Following one year later, is Charles Blessington, by John Sherwood, an official with the Ministry of the Treasury. As mentioned in the write-up for this character, he is consistently referred to as Mr. Blessington, much as it would seem wrong to ever address Agatha Christie''s Miss Marple as Jane. Mr. Blessington is not a secret agent and he would certainly tut-tut any one who suggested it but he is, for a quiet, no longer young expert in global finance, a man who is not afraid to take action and to stand his ground. The five written adventures were a delightful blend of old fashioned whodunit and dark alley maneuvering.

       If any character of this era deserves the title of precursor to Bond, it would be Johnny Fedora, written by Desmond Cory, who burst onto the espionage scene in 1951. He, like Bond would be two years later, was licensed to kill by His Majesty''s Government. And he did so with swiftness and excitement, though sometimes without as much forethought as might have been prudent. Fedora didn''t have the flair that Bond would but he was every bit the man of action. He would be portrayed by some book covers as a worthy successor to Bond, which is ironic since the third book of his adventures was coming out the same time the first of Bond was.

       The same year, 1951, the terrific novelist Geoffrey Household brought out Roger Taine, a former officer in the military before becoming a businessman and taking on a very sedentary, ordinary lifestyle. His two-book adventures are the epitome of low-key. He is not flashy or exciting. He does not woo the ladies nor wow the enemy. He just gets the job done and prepares to go home to his slippers and pipe. What he doesn''t do, though, is put the reader to sleep as the author was far too good to let that happen. But should a comparison be needed for Taine, it would be much closer to the Mr. Blessington side than that of Bond.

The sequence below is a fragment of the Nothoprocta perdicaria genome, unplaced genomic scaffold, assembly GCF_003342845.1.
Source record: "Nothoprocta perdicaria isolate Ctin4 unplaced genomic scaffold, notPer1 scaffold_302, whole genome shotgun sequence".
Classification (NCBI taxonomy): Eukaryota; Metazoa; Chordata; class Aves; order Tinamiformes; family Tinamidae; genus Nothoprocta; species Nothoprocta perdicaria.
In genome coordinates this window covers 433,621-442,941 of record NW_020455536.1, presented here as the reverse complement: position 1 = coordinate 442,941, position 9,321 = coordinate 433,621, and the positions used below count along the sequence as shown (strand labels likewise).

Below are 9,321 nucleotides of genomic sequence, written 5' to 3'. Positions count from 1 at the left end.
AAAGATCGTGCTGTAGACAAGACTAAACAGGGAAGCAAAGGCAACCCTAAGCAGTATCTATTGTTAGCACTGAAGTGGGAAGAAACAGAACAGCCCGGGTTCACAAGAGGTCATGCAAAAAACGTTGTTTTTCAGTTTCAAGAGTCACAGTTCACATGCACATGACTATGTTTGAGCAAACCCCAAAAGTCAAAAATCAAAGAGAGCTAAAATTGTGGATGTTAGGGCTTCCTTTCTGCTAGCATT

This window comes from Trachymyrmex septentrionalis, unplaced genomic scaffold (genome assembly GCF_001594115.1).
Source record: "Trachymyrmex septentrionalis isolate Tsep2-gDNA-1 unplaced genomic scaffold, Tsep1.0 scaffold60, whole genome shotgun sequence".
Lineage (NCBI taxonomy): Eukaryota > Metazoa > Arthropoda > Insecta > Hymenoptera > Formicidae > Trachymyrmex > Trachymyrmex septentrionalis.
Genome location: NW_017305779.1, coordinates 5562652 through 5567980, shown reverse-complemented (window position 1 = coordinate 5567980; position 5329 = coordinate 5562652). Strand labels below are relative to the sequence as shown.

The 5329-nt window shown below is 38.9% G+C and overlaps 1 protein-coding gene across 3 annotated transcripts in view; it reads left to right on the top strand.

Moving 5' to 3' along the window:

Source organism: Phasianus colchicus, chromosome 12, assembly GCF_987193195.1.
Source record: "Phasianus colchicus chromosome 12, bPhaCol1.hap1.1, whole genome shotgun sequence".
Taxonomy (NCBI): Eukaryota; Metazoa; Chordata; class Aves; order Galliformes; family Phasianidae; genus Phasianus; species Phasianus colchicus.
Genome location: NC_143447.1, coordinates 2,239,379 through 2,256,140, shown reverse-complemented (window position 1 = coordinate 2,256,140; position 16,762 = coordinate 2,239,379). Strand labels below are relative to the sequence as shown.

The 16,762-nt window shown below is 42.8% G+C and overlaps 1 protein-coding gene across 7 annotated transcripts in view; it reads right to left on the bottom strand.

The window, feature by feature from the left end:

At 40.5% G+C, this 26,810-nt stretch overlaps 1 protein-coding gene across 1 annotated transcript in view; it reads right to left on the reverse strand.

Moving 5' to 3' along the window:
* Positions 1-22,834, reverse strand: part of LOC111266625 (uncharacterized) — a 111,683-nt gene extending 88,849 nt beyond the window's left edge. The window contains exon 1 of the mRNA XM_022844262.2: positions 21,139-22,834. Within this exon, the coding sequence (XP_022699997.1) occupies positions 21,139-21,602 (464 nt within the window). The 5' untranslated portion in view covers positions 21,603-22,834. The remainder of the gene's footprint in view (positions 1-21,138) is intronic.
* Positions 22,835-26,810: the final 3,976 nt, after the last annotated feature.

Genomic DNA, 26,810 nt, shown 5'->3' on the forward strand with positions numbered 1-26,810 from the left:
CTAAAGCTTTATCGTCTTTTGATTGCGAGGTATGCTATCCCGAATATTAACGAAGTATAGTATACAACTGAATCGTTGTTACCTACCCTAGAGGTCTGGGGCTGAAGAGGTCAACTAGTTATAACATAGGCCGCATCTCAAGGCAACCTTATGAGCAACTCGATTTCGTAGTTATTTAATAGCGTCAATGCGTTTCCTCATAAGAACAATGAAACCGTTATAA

Not so with the last character to hit the shelves before the Year Of Bond. 1952 saw the entrance of Desmond Drake. Written by Geoffrey Martin Bennett using the truly bizarre penname of Sea-Lion, this three-book series about the secret agent Drake makes one think of Bulldog Drummond. There is little subtlety with Drake. He sees it like it is, says it like it needs, and shoots it like it deserves. Much like Corrigan, he is a hard-boiled detective at heart, if not profession.


       Finally, there comes the character of Gregory Keen, penned by Lindsay Hardy, a secret agent working for MI-5 who came out the same year as Bond. Whether he actually preceded 007 onto the shelves is unknown. He belongs in this listing, though, because the books were actually novelizations of a radio series in Australia and New Zealand, about a British agent fighting former Nazis and other enemies of the Crown. Originally depicted in 15-minute serial format, Keen is steadfast in his continuing hunt of enemy spies.


       So these are the agents who came first, before Bond. Of course, there were many others who plied the espionage trade before the start of WWII, any one of which might have influenced Ian Fleming.
       The purpose of this article, though, wasn''t really who might have influenced Bond but rather who might have influenced readers before Bond came along.
       Sadly while several deserved it, none had anything close to the memorableness. But luckily several lasted well past the arrival of Bond. Fedora, Cunningham, North, Woodhead, Corrigan, and Hambledon all kept going strong for a decade. And the fictional world is safer because of them.